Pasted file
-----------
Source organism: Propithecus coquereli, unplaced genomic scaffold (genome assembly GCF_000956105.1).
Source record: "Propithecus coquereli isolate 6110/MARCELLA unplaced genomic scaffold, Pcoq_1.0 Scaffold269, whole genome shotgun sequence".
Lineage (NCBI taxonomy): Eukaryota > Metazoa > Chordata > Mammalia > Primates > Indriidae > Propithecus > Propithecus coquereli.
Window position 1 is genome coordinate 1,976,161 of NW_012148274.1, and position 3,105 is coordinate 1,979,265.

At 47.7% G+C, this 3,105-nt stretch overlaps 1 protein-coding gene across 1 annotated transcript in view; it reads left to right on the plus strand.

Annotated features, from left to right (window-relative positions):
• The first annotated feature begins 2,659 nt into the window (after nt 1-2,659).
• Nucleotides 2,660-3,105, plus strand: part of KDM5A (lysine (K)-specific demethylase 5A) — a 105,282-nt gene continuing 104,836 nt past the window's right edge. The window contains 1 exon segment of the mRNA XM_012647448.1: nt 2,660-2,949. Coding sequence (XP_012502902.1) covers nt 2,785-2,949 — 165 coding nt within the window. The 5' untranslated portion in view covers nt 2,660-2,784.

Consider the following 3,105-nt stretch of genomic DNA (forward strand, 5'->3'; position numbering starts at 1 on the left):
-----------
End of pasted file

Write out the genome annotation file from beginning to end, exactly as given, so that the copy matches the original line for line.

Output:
Source organism: Propithecus coquereli, unplaced genomic scaffold (genome assembly GCF_000956105.1).
Source record: "Propithecus coquereli isolate 6110/MARCELLA unplaced genomic scaffold, Pcoq_1.0 Scaffold269, whole genome shotgun sequence".
Lineage (NCBI taxonomy): Eukaryota > Metazoa > Chordata > Mammalia > Primates > Indriidae > Propithecus > Propithecus coquereli.
Window position 1 is genome coordinate 1,976,161 of NW_012148274.1, and position 3,105 is coordinate 1,979,265.

At 47.7% G+C, this 3,105-nt stretch overlaps 1 protein-coding gene across 1 annotated transcript in view; it reads left to right on the plus strand.

Annotated features, from left to right (window-relative positions):
• The first annotated feature begins 2,659 nt into the window (after nt 1-2,659).
• Nucleotides 2,660-3,105, plus strand: part of KDM5A (lysine (K)-specific demethylase 5A) — a 105,282-nt gene continuing 104,836 nt past the window's right edge. The window contains 1 exon segment of the mRNA XM_012647448.1: nt 2,660-2,949. Coding sequence (XP_012502902.1) covers nt 2,785-2,949 — 165 coding nt within the window. The 5' untranslated portion in view covers nt 2,660-2,784.

Consider the following 3,105-nt stretch of genomic DNA (forward strand, 5'->3'; position numbering starts at 1 on the left):